A Miami native hopes to win at the 26th American Black Film Festival
The preeminent 26th American Black Film Festival in Miami is once again on its mission to create space for untold Black stories. Cinephiles and casual observers from across the country are back to lay eyes on nearly 50 Black narrative feature premieres, documentaries and episodic TV and web series screenings. But ABFF isn’t just showcasing full-length feature films.
The festival announced the finalists competing for its 25th HBO Short Film Award showcase. And one director from Miami hopes to win it all.
Miami-based filmmaker Elisee Junior St Preux is one of five finalists for the HBO short film showcase at the festival. His film, Aurinko in Adagio, weaves through fatherhood, music, and ancestral dreaming.
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St Preux said whoever wins the competitive short film category is winning for the state of Black filmmaking and its various, ever-evolving perspectives on the human condition.
“We are expanding into everything. I mean, we’re in comedy, we’re in horror, we’re in thriller, we’re in the romance, we’re in the dramas,” Preux said. “Black stories are being celebrated. I think we are also being given the opportunities we weren’t given before. So I would say it’s a Black renaissance.”
Filmmakers competing in the short film category include Rebecca Usoro (The Family Meeting), Destiny J. Macon (Talk Black), Sherif Alabede (Another Country), and Gia-Rayne Harris (Pens & Pencils).
Prior winners include award-winning directors Ryan Coogler and Steven Caple Jr. The prestigious short film showcase, presented by Warner Bros. Discovery, and HBO, includes $10,000 to the winner and $5,000 for each of the finalists.
“We need festivals that hone into Black filmmakers,” Preux said. “No. 1: It’s very important for us to be seen.”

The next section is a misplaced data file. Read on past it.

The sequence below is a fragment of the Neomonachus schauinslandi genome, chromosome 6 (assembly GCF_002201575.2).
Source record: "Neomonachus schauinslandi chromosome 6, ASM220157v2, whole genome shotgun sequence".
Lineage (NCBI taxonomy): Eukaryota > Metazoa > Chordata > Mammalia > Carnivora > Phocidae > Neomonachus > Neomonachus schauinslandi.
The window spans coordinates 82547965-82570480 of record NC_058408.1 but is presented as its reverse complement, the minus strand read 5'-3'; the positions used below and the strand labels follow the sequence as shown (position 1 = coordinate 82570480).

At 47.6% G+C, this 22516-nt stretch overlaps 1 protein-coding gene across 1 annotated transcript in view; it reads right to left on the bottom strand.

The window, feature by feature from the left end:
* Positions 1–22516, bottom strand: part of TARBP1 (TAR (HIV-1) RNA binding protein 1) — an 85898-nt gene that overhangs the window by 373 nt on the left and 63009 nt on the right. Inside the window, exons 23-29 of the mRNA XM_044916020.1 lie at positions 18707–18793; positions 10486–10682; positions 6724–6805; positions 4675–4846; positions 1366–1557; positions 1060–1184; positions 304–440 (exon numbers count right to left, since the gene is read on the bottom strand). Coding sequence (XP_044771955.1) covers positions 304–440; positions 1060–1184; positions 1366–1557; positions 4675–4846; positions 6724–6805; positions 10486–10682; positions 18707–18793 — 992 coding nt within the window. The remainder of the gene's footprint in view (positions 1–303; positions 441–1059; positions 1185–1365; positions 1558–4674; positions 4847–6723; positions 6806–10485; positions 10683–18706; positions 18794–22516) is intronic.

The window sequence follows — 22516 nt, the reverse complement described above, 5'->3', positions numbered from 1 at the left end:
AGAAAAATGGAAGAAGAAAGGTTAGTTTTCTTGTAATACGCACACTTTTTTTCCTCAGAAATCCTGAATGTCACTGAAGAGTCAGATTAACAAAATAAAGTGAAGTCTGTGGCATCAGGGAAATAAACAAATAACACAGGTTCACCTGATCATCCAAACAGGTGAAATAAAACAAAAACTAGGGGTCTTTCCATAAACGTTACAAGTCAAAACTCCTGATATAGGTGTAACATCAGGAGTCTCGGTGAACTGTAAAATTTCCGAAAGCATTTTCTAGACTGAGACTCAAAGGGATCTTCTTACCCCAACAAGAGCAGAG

The hybrid festival will host its in-person events in Miami from June 15 to 19. Virtual events start June 20 on its online film platform. HBO will announce the winner during an ABFF presentation on Saturday, June 18.
Most of the buzz of the festival is centered around its 10 spotlight screenings.
Issa Rae is the 2022 Festival Ambassador. The writer / producer / actress / director is fresh from her breakout HBO comedy-drama, Insecure.
Rae is gifting fans with a Miami-based series called Rap Sh!t. The comedy follows two women rappers who are trying to make it into male dominated hip-hop. Miami-based duo City Girls, Yung Miami and JT, were also tapped as co-executive producers. Insecure's Syreeta Singleton will serve as showrunner.
CIVIL, a Netflix documentary, is the festival's opening night film. It explores the life of civil rights attorney Ben Crump, directed and produced by filmmaker Nadia Hallgren and produced by Kenya Barris, Roger Ross Williams and Lauren Cioffi.
And, as one of the 10 spotlight screenings, LeBron James’ The SpringHill Company will showcase After Jackie, a film by Stanley Nelson and Andre Gaines that explores Black baseball pioneers after Jackie Robinson.
ABFF also includes a “noncompetitive” category of short films by people of African descent.
In a statement, Jeff Friday, founder and CEO ABFF Ventures LLC, says the festival is an “unparalleled resource for studios, networks and streamers to promote and publicize their upcoming releases to Black audiences.”